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Let $R$ be a ring and $M$ be a free $R$-module. If $M$ has a basis of size $n$ then we have $M \cong R^n$. I find this rather intuitive.

With that as a building block, I also find rather intuitive that given some relations that the generators $x_1, x_2, \cdots, x_k$ satisfy, then we can quotient $R^k$ by an ideal generated by the relations to get $M$.

For example, if $M$ is a $\mathbb{Z}$-module with generators $x,y$ such that $x-y = 0$ then $M \cong \mathbb{Z^2}/(\ (1,-1)\ )$. (Is this correct?)

Generally speaking, with $D$ an integral domain, one can also take the short exact sequence

$$0 \to D^n \stackrel{f}{\to} D^m \stackrel{g}{\to} M \to 0$$

and if $\ker{g}$ is generated by the relations of $M$ then we will get $M \cong D^m/\ker{g} = D^m/\text{im}{f}$ because the sequence is exact.

Suppose now I have $M$ a $D$-module and some relations its generators satisfy. Why is it that when I want to decompose $M$ into a direct sum of cyclic modules I write down a matrix whose columns are the relations and then find its Smith Normal Form? I get it that we are kind of performing some sort of "change of basis", but in what way does that matrix fit that short exact sequence, if in any way?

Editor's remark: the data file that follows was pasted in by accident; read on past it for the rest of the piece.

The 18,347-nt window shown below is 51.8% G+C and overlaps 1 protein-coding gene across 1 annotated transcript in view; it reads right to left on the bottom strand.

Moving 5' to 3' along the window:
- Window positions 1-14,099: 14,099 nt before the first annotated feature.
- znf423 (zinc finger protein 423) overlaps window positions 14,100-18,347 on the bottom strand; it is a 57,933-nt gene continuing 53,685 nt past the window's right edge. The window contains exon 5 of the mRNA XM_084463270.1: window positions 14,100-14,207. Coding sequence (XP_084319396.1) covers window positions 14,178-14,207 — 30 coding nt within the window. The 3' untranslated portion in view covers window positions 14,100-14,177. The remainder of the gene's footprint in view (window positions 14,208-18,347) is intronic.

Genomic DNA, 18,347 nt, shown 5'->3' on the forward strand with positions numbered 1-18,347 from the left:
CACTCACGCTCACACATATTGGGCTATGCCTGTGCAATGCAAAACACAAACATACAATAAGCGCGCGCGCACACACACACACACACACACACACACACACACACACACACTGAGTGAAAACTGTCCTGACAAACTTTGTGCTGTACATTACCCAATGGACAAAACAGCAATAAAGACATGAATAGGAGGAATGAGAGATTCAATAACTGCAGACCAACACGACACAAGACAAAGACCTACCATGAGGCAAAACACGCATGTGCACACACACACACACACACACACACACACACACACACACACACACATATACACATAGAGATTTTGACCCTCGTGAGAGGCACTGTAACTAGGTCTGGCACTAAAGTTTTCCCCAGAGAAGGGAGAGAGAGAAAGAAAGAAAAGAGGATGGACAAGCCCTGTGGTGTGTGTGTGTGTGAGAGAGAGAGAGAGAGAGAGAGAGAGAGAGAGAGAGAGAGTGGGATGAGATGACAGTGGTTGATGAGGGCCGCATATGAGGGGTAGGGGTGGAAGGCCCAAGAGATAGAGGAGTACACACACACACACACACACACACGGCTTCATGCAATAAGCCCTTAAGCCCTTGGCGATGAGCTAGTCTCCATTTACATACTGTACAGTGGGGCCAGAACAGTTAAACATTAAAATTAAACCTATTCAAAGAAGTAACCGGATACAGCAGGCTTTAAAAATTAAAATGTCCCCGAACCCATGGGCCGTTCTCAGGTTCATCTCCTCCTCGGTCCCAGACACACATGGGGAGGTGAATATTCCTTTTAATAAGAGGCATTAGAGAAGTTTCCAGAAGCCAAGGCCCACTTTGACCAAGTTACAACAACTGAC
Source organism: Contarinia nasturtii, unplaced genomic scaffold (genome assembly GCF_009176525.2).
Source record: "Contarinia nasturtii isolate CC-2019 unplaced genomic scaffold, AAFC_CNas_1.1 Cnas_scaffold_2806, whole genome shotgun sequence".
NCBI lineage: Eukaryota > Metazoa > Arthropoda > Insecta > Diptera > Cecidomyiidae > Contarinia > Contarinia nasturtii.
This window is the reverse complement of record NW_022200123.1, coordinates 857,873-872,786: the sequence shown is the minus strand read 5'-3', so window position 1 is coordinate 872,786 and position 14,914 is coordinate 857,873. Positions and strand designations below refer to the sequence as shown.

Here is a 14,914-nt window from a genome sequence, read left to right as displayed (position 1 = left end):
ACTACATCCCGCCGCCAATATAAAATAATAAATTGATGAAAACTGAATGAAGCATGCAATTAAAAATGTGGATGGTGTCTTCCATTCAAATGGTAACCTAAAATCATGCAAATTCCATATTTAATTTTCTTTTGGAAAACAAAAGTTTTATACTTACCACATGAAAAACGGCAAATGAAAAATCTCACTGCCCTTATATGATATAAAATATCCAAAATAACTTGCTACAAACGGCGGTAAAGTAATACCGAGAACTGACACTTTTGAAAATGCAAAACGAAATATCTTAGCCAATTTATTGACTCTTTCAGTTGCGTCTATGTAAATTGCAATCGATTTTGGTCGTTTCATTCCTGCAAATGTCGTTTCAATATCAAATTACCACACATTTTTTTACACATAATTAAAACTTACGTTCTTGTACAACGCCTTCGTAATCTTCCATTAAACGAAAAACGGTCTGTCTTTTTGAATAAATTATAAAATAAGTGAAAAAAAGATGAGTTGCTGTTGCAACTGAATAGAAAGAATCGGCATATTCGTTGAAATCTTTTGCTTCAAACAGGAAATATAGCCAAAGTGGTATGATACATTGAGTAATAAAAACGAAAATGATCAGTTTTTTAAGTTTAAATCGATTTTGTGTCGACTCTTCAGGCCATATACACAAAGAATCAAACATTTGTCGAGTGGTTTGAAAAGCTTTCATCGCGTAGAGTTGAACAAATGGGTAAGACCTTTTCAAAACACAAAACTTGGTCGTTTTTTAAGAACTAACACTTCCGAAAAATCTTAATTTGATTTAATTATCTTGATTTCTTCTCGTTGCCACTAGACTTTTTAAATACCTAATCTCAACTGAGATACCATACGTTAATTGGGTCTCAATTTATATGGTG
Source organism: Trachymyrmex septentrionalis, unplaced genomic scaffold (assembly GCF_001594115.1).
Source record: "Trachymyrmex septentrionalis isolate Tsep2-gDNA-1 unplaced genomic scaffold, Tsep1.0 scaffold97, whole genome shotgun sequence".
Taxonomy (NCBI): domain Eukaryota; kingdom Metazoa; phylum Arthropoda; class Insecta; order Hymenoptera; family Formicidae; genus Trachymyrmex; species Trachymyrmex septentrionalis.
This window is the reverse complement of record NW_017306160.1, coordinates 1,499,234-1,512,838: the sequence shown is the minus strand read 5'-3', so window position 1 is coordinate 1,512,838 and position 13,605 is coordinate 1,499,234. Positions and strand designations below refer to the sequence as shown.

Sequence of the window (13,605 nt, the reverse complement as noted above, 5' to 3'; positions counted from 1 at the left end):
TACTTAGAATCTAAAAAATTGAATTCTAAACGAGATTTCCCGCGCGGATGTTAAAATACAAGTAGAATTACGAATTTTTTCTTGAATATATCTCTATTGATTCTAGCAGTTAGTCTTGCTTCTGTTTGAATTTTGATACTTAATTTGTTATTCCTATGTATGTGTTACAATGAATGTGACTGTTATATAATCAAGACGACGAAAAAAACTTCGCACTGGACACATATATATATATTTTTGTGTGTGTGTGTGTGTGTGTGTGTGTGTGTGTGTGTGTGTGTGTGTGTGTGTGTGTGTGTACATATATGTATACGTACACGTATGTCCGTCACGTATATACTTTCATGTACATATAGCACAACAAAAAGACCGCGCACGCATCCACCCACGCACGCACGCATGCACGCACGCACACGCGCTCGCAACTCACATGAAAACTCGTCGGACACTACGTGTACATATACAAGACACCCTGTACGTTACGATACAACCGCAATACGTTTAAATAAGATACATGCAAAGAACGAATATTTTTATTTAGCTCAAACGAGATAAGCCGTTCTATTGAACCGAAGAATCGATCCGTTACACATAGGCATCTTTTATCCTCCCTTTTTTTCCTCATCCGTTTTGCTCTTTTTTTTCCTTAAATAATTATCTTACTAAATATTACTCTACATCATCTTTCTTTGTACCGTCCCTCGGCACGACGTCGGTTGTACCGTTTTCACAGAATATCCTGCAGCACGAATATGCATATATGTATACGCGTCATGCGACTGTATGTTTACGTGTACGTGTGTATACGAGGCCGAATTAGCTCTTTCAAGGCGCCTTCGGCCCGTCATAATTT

For example if $G$ is an abelian group with generators $x,y,z$ that satisfy the relations

$$\begin{cases}2x+4y = 0\\ x+y+3z = 0\end{cases}$$

then I write down the matrix

$$\begin{bmatrix} 2 & 1 \\ 4 & 1 \\ 0 & 3 \end{bmatrix}$$

and find its smith normal form,

$$\begin{bmatrix} 1 & 0 \\ 0 & 2 \\ 0 & 0 \end{bmatrix}$$

to get $G \cong \mathbb{Z}_{/2}\ \oplus\ \mathbb{Z}$ that I know is correct (at least the final result), but why do we get there in this way?

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  • $\begingroup$ Does this post answer your question? $\endgroup$ – André 3000 Dec 22 '17 at 1:43
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You have to specify what you mean by "quotient $R^k$ with an ideal generated by the relations". Your example is not correct. By your construction, $M= \langle x \rangle$ is a cyclic module, it is nonzero unless $x=0$, but $\mathbb{Z}^2/((1,-1))=0$.

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  • $\begingroup$ (I like your self-description "being in a constant state of confusion, ... trying to learn mathematics...) $\endgroup$ – paul garrett Dec 23 '17 at 0:09

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